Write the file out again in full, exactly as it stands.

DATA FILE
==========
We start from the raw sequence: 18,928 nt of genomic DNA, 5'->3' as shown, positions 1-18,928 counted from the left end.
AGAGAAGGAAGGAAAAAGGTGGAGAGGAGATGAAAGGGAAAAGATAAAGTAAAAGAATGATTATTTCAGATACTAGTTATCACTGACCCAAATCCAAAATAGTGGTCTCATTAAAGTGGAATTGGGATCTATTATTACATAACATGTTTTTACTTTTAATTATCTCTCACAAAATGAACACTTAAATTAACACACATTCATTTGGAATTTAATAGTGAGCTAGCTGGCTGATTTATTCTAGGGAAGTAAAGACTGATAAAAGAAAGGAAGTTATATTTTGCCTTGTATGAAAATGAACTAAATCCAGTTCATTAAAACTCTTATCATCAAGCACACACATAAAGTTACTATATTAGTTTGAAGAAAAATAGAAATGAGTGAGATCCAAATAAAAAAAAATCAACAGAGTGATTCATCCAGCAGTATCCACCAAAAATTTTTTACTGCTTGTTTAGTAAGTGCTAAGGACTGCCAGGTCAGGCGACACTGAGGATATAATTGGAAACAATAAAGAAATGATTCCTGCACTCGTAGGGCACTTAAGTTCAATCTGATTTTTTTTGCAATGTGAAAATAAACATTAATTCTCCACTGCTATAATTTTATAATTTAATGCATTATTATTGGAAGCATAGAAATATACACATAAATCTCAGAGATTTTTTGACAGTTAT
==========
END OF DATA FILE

We start from the raw sequence: 18,928 nt of genomic DNA, 5'->3' as shown, positions 1-18,928 counted from the left end.
AGAGAAGGAAGGAAAAAGGTGGAGAGGAGATGAAAGGGAAAAGATAAAGTAAAAGAATGATTATTTCAGATACTAGTTATCACTGACCCAAATCCAAAATAGTGGTCTCATTAAAGTGGAATTGGGATCTATTATTACATAACATGTTTTTACTTTTAATTATCTCTCACAAAATGAACACTTAAATTAACACACATTCATTTGGAATTTAATAGTGAGCTAGCTGGCTGATTTATTCTAGGGAAGTAAAGACTGATAAAAGAAAGGAAGTTATATTTTGCCTTGTATGAAAATGAACTAAATCCAGTTCATTAAAACTCTTATCATCAAGCACACACATAAAGTTACTATATTAGTTTGAAGAAAAATAGAAATGAGTGAGATCCAAATAAAAAAAAATCAACAGAGTGATTCATCCAGCAGTATCCACCAAAAATTTTTTACTGCTTGTTTAGTAAGTGCTAAGGACTGCCAGGTCAGGCGACACTGAGGATATAATTGGAAACAATAAAGAAATGATTCCTGCACTCGTAGGGCACTTAAGTTCAATCTGATTTTTTTTGCAATGTGAAAATAAACATTAATTCTCCACTGCTATAATTTTATAATTTAATGCATTATTATTGGAAGCATAGAAATATACACATAAATCTCAGAGATTTTTTGACAGTTAT